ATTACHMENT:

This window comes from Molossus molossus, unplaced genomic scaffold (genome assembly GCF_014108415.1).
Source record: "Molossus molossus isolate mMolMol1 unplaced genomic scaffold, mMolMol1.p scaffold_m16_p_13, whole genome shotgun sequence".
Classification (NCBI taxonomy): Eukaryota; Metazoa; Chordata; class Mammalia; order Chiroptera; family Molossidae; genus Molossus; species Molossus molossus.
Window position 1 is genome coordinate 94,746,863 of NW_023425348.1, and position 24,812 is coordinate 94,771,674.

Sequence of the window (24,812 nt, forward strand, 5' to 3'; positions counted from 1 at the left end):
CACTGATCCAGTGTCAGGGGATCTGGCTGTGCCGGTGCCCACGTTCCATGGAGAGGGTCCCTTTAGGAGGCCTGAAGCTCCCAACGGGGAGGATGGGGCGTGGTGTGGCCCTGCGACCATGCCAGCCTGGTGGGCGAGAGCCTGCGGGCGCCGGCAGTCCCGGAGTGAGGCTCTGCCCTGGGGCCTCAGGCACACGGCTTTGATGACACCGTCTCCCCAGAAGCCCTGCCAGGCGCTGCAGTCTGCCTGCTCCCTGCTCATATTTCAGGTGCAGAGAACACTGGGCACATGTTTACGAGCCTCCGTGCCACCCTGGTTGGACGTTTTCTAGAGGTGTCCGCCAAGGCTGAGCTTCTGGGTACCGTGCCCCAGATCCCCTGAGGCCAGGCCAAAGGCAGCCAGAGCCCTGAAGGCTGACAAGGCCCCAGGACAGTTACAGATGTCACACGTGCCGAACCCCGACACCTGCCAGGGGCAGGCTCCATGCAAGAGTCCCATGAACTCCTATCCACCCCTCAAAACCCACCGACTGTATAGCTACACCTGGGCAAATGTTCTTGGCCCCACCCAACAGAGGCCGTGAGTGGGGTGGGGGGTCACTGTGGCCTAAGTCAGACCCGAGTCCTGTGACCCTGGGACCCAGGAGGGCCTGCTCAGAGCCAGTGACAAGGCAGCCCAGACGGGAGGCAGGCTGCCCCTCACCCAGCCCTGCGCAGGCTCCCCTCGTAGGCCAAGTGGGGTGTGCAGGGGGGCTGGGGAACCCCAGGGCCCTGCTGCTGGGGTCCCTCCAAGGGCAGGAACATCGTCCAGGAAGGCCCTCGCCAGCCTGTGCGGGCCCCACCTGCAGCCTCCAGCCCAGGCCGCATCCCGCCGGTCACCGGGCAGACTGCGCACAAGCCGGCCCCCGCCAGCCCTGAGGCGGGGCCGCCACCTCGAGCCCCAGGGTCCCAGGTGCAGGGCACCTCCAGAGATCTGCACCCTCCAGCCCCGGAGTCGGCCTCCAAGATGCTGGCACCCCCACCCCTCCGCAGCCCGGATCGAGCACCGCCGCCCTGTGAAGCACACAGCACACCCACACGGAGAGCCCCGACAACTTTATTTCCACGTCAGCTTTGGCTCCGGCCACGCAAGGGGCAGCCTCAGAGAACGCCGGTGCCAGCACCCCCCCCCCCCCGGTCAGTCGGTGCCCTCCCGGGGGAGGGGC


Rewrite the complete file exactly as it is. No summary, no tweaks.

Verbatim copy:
This window comes from Molossus molossus, unplaced genomic scaffold (genome assembly GCF_014108415.1).
Source record: "Molossus molossus isolate mMolMol1 unplaced genomic scaffold, mMolMol1.p scaffold_m16_p_13, whole genome shotgun sequence".
Classification (NCBI taxonomy): Eukaryota; Metazoa; Chordata; class Mammalia; order Chiroptera; family Molossidae; genus Molossus; species Molossus molossus.
Window position 1 is genome coordinate 94,746,863 of NW_023425348.1, and position 24,812 is coordinate 94,771,674.

Sequence of the window (24,812 nt, forward strand, 5' to 3'; positions counted from 1 at the left end):
CACTGATCCAGTGTCAGGGGATCTGGCTGTGCCGGTGCCCACGTTCCATGGAGAGGGTCCCTTTAGGAGGCCTGAAGCTCCCAACGGGGAGGATGGGGCGTGGTGTGGCCCTGCGACCATGCCAGCCTGGTGGGCGAGAGCCTGCGGGCGCCGGCAGTCCCGGAGTGAGGCTCTGCCCTGGGGCCTCAGGCACACGGCTTTGATGACACCGTCTCCCCAGAAGCCCTGCCAGGCGCTGCAGTCTGCCTGCTCCCTGCTCATATTTCAGGTGCAGAGAACACTGGGCACATGTTTACGAGCCTCCGTGCCACCCTGGTTGGACGTTTTCTAGAGGTGTCCGCCAAGGCTGAGCTTCTGGGTACCGTGCCCCAGATCCCCTGAGGCCAGGCCAAAGGCAGCCAGAGCCCTGAAGGCTGACAAGGCCCCAGGACAGTTACAGATGTCACACGTGCCGAACCCCGACACCTGCCAGGGGCAGGCTCCATGCAAGAGTCCCATGAACTCCTATCCACCCCTCAAAACCCACCGACTGTATAGCTACACCTGGGCAAATGTTCTTGGCCCCACCCAACAGAGGCCGTGAGTGGGGTGGGGGGTCACTGTGGCCTAAGTCAGACCCGAGTCCTGTGACCCTGGGACCCAGGAGGGCCTGCTCAGAGCCAGTGACAAGGCAGCCCAGACGGGAGGCAGGCTGCCCCTCACCCAGCCCTGCGCAGGCTCCCCTCGTAGGCCAAGTGGGGTGTGCAGGGGGGCTGGGGAACCCCAGGGCCCTGCTGCTGGGGTCCCTCCAAGGGCAGGAACATCGTCCAGGAAGGCCCTCGCCAGCCTGTGCGGGCCCCACCTGCAGCCTCCAGCCCAGGCCGCATCCCGCCGGTCACCGGGCAGACTGCGCACAAGCCGGCCCCCGCCAGCCCTGAGGCGGGGCCGCCACCTCGAGCCCCAGGGTCCCAGGTGCAGGGCACCTCCAGAGATCTGCACCCTCCAGCCCCGGAGTCGGCCTCCAAGATGCTGGCACCCCCACCCCTCCGCAGCCCGGATCGAGCACCGCCGCCCTGTGAAGCACACAGCACACCCACACGGAGAGCCCCGACAACTTTATTTCCACGTCAGCTTTGGCTCCGGCCACGCAAGGGGCAGCCTCAGAGAACGCCGGTGCCAGCACCCCCCCCCCCCCGGTCAGTCGGTGCCCTCCCGGGGGAGGGGC